The province of Yunnan in southwest China is as beautiful as the fiction makes it out to be. It is the home of Shangri-La, a term synonymous with paradise à la a 1933 novel by British author James Hilton. Yunnan also boasts the highest concentration of ethnic minorities in China, matriarchal societies where the women, dressed from head-to-toe in bright, bold colors, are the head of the households. Nature is looked upon in favor. It’s a place that’s exclusive to particular breeds of funghi because the air is just that clear. The region’s lake waters are so pristine you can drink out of them. At Lugu Lake, anything but man-powered water transportation is prohibited.
Sit still and quietly at one of the province’s rural ethnic enclaves and you can hear the faint singing of a woman, vocalizing the ancient folksongs of her tribe. It’s not Chinese. It’s Mosuo.
When we landed in Lijiang, the first order of business was to try the province’s Crossing Over Bridge Noodles and for less than $5 USD, we truly got more than we bargained for.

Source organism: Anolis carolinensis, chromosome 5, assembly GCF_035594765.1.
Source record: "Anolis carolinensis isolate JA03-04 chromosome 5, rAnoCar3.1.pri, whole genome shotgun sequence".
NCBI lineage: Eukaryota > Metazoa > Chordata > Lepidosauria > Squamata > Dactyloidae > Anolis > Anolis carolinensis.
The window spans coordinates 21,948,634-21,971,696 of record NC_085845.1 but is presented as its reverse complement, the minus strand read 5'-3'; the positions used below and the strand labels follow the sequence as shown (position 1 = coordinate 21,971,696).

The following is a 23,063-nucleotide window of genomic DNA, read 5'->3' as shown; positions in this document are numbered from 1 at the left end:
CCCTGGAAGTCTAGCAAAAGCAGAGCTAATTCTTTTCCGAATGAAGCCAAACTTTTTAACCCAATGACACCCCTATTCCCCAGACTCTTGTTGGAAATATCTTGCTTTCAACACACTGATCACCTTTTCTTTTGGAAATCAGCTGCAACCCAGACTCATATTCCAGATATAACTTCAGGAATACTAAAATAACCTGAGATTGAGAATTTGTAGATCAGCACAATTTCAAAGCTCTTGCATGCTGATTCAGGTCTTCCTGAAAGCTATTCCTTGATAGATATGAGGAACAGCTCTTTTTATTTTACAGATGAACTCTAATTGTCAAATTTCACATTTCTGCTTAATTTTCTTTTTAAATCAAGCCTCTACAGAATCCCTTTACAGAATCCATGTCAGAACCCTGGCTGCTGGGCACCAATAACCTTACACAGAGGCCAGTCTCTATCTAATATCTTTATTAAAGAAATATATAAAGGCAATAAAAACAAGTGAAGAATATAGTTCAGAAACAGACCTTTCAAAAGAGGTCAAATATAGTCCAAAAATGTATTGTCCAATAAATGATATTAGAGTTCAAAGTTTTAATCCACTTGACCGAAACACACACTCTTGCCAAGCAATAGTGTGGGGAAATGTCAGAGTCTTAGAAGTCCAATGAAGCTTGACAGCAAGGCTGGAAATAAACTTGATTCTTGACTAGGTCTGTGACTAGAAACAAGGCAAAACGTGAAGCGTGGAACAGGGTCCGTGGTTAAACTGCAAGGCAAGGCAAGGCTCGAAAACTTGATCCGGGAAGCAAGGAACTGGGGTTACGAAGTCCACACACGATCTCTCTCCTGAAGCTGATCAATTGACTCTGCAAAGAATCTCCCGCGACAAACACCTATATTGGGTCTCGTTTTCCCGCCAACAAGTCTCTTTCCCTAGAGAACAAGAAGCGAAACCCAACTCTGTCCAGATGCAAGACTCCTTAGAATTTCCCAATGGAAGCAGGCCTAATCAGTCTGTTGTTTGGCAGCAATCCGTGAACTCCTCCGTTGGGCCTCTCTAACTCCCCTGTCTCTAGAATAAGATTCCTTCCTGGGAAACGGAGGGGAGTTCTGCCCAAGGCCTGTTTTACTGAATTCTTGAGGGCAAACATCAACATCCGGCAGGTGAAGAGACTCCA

Hot, oily chicken broth with rice noodles and a plethora of fresh vegetables, mushrooms, tempura, fish and pickled vegetables. Add a dollop of their house-made hot sauce for a extra kick.
The whole meal comes with a platter of ingredients, a large bowl of broth and hot sauce condiments on the side. And according to the instructions, you put in the raw quail egg and meat in first and the noodles last. Now I’ve done quite a number of pieces on Crossing Over Bridge Noodles in the past. And though the serving methods are consistent with the New York locations (Lotus Blue and Yunnan Kitchen), the taste was much more similar to the Los Angeles versions.
Address：丽江 古城区 福慧路565